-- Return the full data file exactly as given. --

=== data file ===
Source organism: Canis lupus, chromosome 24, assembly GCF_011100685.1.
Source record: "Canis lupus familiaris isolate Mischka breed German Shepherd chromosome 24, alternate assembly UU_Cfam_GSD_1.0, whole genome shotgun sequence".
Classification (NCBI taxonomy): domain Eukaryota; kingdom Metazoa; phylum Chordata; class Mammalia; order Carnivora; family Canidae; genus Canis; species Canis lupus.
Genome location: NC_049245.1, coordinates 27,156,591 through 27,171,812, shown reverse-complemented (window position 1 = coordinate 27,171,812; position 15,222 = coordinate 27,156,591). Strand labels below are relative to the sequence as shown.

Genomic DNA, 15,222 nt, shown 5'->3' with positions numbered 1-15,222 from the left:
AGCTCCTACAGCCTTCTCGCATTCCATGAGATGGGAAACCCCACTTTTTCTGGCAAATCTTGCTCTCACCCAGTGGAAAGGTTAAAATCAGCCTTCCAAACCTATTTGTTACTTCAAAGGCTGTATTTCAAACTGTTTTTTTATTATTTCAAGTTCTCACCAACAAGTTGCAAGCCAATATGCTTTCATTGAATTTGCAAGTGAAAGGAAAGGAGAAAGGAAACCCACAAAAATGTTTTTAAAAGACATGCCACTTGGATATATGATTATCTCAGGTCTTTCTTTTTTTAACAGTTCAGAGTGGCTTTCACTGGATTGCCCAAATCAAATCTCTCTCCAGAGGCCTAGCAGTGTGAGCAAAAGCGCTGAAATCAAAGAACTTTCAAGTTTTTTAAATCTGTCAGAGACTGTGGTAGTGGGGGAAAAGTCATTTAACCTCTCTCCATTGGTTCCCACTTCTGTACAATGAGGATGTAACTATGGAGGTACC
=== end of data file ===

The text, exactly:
Source organism: Canis lupus, chromosome 24, assembly GCF_011100685.1.
Source record: "Canis lupus familiaris isolate Mischka breed German Shepherd chromosome 24, alternate assembly UU_Cfam_GSD_1.0, whole genome shotgun sequence".
Classification (NCBI taxonomy): domain Eukaryota; kingdom Metazoa; phylum Chordata; class Mammalia; order Carnivora; family Canidae; genus Canis; species Canis lupus.
Genome location: NC_049245.1, coordinates 27,156,591 through 27,171,812, shown reverse-complemented (window position 1 = coordinate 27,171,812; position 15,222 = coordinate 27,156,591). Strand labels below are relative to the sequence as shown.

Genomic DNA, 15,222 nt, shown 5'->3' with positions numbered 1-15,222 from the left:
AGCTCCTACAGCCTTCTCGCATTCCATGAGATGGGAAACCCCACTTTTTCTGGCAAATCTTGCTCTCACCCAGTGGAAAGGTTAAAATCAGCCTTCCAAACCTATTTGTTACTTCAAAGGCTGTATTTCAAACTGTTTTTTTATTATTTCAAGTTCTCACCAACAAGTTGCAAGCCAATATGCTTTCATTGAATTTGCAAGTGAAAGGAAAGGAGAAAGGAAACCCACAAAAATGTTTTTAAAAGACATGCCACTTGGATATATGATTATCTCAGGTCTTTCTTTTTTTAACAGTTCAGAGTGGCTTTCACTGGATTGCCCAAATCAAATCTCTCTCCAGAGGCCTAGCAGTGTGAGCAAAAGCGCTGAAATCAAAGAACTTTCAAGTTTTTTAAATCTGTCAGAGACTGTGGTAGTGGGGGAAAAGTCATTTAACCTCTCTCCATTGGTTCCCACTTCTGTACAATGAGGATGTAACTATGGAGGTACC